Best buy does it again: we finance during this financial crisis

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Some of you may  know how I admire the practices of Best Buy.

Again, an example of how an entrepeneur can benefit in hard times.

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Best Buy, Other Retailers Tap Tech To Boost Sales

February 10, 2009 7:11AM

Best Buy turned to software from analytics company Omniture.

In trials, Best Buy offered financing at different levels: $499, $699, or $999.

Every time a customer signed up for payments, Omniture tracked purchase details and homed in on the answer: $499. Within weeks, the software cranked out data the store’s own systems couldn’t have matched.

As the financial meltdown spiraled in September, spending

habits changed quickly. Many consumers stopped spending altogether. Those who were still hitting stores showed some disturbing patterns that weren’t lost on retailer Best Buy. The number of customers signing up for financing Relevant Products/Services on such
purchases as big-screen TVs and computers surged. At the same time, the number of shoppers spending $1,000 or more per trip plummeted.

In response, Best Buy began offering free financing for entire shopping carts full of items — rather than one product at a time.

“We realized that storewide financing could be a powerful differentiator in the marketplace,” says Best Buy Chief Marketing Officer Barry Judge.

That left just one question: At what dollar amount should Best Buy start offering the free financing?

To find its answer, Best Buy turned to software from analytics company Omniture.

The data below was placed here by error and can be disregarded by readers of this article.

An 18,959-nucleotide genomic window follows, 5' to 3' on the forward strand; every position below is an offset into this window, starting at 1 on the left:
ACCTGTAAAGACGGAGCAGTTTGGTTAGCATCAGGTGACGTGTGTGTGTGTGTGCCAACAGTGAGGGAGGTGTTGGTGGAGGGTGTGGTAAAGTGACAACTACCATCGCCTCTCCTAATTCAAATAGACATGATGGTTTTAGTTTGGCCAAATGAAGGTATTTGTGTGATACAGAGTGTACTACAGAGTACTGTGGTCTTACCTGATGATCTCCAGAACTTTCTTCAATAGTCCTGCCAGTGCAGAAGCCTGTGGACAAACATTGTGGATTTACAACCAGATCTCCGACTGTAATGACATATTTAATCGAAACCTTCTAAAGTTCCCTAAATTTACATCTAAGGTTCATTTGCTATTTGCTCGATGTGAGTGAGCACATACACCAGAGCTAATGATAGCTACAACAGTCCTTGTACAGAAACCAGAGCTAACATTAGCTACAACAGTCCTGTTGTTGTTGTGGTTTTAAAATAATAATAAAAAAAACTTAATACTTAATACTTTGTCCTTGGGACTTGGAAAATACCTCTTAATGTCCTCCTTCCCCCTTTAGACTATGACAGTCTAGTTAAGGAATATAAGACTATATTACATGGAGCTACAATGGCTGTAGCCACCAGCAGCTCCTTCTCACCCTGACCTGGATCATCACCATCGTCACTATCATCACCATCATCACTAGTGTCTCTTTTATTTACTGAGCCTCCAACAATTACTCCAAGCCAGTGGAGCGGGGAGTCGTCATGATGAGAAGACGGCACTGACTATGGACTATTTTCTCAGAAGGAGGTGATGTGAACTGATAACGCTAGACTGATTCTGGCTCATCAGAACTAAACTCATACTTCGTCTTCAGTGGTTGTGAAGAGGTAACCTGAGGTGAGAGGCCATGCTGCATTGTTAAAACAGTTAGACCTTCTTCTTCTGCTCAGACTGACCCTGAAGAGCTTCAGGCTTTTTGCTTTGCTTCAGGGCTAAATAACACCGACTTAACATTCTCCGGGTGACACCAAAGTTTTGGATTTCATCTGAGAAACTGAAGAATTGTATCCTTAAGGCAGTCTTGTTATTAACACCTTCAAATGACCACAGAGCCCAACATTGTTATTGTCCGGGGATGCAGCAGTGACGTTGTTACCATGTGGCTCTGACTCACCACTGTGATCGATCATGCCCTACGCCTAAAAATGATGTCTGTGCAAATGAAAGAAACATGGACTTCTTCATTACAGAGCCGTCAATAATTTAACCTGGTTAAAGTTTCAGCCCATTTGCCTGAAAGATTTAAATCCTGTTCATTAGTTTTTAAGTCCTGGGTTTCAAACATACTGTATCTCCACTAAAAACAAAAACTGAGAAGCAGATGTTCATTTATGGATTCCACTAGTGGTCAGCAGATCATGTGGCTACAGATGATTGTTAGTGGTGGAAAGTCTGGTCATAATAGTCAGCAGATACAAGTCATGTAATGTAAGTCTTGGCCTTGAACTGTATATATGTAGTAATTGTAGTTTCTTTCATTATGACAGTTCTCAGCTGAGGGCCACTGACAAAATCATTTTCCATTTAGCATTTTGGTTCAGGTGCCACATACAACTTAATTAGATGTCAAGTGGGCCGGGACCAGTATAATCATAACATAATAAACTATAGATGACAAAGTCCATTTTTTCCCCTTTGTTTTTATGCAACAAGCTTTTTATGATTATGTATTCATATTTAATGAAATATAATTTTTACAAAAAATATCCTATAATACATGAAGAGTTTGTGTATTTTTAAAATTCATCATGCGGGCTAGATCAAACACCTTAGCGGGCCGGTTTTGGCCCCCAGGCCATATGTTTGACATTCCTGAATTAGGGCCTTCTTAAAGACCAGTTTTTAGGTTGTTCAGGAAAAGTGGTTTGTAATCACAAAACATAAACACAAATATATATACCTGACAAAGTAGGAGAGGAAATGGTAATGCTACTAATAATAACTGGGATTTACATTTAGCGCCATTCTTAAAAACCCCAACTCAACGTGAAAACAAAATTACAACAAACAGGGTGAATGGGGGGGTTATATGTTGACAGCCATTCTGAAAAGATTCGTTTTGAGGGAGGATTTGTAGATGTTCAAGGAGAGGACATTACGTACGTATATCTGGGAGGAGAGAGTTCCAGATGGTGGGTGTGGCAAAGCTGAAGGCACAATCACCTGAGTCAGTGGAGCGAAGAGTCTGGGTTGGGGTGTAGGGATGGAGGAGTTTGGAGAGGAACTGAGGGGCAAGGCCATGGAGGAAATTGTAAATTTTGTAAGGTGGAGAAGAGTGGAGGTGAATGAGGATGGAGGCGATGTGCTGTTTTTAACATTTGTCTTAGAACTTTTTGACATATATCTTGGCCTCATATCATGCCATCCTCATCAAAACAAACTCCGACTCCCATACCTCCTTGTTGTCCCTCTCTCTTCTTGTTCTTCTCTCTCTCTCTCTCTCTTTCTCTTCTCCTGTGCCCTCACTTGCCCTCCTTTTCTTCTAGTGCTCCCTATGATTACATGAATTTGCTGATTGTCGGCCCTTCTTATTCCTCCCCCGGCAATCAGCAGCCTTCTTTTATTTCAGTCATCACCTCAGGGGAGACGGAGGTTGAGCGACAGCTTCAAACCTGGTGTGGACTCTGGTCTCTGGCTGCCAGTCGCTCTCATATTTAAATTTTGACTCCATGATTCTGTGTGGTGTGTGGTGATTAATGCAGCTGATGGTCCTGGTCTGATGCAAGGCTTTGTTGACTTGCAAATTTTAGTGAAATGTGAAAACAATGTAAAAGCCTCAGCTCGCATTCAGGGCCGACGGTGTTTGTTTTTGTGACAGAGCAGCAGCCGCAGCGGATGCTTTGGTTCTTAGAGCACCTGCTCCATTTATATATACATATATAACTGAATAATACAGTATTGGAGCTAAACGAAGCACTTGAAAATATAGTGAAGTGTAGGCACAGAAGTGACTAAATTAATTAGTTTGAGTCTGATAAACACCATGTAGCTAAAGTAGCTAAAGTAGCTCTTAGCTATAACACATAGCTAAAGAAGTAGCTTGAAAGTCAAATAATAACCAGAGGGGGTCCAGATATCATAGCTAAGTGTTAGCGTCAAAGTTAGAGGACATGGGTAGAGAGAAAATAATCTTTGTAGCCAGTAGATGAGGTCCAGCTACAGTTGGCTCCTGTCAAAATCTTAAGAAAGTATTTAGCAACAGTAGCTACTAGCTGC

In trials, Best Buy offered financing at different levels: $499, $699, or $999.

Every time a customer signed up for payments, Omniture tracked purchase details and homed in on the answer: $499. Within weeks, the software cranked out data that the store’s own systems, with their antiquated databases, couldn’t have matched.

Big Bang for the Buck

Omniture’s software is emblematic of a new breed of analytics that’s helping retailers capture as much as possible from the dwindling pool of dollars being spent by penny-pinching consumers.

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Even as retailers trim staff, curtail marketing, and close stores, they’re ramping up spending in one area: technologies that help them track customers’ behavior and purchase patterns. “A lot of retailers are looking for small technology investments that produce big results, and analytics is one of those things,” says Gartner researcher Hung LeHong.

U.S. retailers increased their overall IT budgets by 8 percent in 2008, after a 2 percent increase a year earlier, according to

a recent report from AMR Research and the National Retail Federation. Of more than 125 retailers surveyed last year, 59 percent invested in new systems or upgrades in customer relationship management, a category that includes analytics. Growth in spending on analytic software accelerated in the fourth quarter as drastic changes in shopper behavior sent many
retailers racing to adapt, says Janet Sherlock, research director of retail for AMR.

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